It seems like people say things were so much better in the past, which is probably why “the good ‘ol days” are often referenced more than “right now is probably as good as it’s going to get.”
But the truth is that in life, there will be a moment when you’re at your best.
You might not realize that it’s “that time” when it happens because you’re too busy planning out an uncertain future, or maybe everything will seem perfect and you’ll embrace every second of the ride. Maybe it was last year, maybe it will come tomorrow.
Either way, it will eventually end, and probably too soon.
The truth is reaching the apex of whatever it is you’ve set out to achieve—physically or mentally—can’t be maintained forever. Those moments of absolute, unadulterated happiness or physical perfection are awesome when they happen, but if every day was filled with an overabundance of emotion, it would be exhausting.
So we want to hold on to those moments. We take pictures, we blog about them, we store them away in our memory banks and cash them in during times when we fear we might never feel that great again.
Because most often there’s that voice in the back of your mind that wonders if that moment has passed, if you’ve reached a point of greatness that won’t return again.
If you write or you’re an artist, you worry about writer’s block or a drought in creativity. Every gap not filled with satisfactory production can be viewed as the first drop of decline, as a subtle hint that maybe the last thing you wrote will be the last good thing you will ever write again.
Dramatic? Most certainly.
True? Most often.
The reality is that there has to be an eventual letdown—the post-wedding honeymoon bliss before reality, the post-race runner’s high before the “what’s next?” phase. Those are expected. But if you don’t know you’re in the middle of “it,” can you enjoy it as much as you should?
Although it’s not about “fame” but rather about personal bests, I have certainly enjoyed my very small 15 minutes of “pseudo fame” with the book. While there are many times I turn a good thing into stress, for the most part, I’ve let myself enjoy it.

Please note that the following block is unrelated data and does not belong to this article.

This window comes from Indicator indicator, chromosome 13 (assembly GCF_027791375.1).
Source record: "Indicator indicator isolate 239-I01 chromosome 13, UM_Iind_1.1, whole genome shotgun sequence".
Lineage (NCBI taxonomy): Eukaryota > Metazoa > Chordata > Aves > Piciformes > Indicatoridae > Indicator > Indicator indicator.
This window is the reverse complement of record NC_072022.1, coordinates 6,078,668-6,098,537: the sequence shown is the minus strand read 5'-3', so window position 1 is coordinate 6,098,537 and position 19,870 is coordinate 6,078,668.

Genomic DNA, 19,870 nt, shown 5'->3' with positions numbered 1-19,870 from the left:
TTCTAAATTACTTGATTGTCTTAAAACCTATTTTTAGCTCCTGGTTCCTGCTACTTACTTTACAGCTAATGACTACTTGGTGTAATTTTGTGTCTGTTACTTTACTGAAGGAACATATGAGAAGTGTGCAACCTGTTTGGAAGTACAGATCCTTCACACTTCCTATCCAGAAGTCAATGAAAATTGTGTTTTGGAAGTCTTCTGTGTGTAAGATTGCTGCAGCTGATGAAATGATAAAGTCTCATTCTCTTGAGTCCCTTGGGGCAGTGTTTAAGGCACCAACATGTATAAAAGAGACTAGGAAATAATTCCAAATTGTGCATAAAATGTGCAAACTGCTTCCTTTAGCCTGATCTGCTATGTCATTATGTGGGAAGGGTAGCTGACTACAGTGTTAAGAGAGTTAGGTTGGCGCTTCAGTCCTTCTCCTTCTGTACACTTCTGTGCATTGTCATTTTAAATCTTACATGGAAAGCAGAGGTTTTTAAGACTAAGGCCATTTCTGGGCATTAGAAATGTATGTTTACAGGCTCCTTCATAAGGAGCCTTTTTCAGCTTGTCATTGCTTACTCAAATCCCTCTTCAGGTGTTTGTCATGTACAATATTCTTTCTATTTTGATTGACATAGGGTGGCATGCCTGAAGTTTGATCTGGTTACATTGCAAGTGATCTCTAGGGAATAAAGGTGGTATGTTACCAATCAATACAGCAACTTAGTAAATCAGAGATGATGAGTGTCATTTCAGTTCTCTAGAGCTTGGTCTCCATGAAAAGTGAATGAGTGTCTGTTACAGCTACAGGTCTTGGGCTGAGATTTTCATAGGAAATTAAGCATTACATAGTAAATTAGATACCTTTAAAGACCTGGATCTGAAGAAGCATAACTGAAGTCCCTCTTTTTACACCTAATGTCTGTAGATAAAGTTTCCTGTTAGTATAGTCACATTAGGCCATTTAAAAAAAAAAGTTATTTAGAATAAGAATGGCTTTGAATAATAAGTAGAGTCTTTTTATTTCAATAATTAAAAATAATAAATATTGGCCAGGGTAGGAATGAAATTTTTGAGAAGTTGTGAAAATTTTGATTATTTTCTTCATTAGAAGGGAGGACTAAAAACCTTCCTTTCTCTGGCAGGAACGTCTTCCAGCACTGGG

And while I highly doubt that a rose in mid-bloom thinks about whether or not it’s reached it’s finest hour or stresses over the dropping of each petal, I’m most certainly not a rose. I can’t help but hear that clock ticking in the background as the seconds of my 15 minutes dwindle down.
I’m left wondering if this is all there is, if I will ever sell another copy, if I’m stuck doing what I’m stuck doing right now forever. I want something “else” to happen, but what? How?
I don’t know.
All I do know is that some people peak early. Some people peak late. There are fantastic debuts and remarkable comebacks. But whether you’re famous, an athlete, a waitress or a humble writer such as myself, you’re only at the top once.
Knowing this—and being aware that you might not know just when that is—can motivate you to keep reaching and working for that feeling again, hopefully taking time to enjoy the ride the whole time. Doubt should not serve as a barrier to creativity or progress.
At least that’s what I’m trying to hear myself say above the ticking of that clock and pounding of self-doubt that I’m trying to mute out.
At any rate, the next post with be lighter, but lately, this was on my mind. And since I’m rambling and there’s no graceful way to end this, I’ll share a wise quote from writer Michael Ames that pretty much sums it up:
“Regardless of where we currently lie in our respective timelines, the choice is the same: you can howl at the moon over the years that have come and gone, you can be a tomato and shrivel up and die, or you can move on, buoyed by the knowledge that your best work lives on without you, and there’s still so much more to do.”
Like the blog? Buy the book.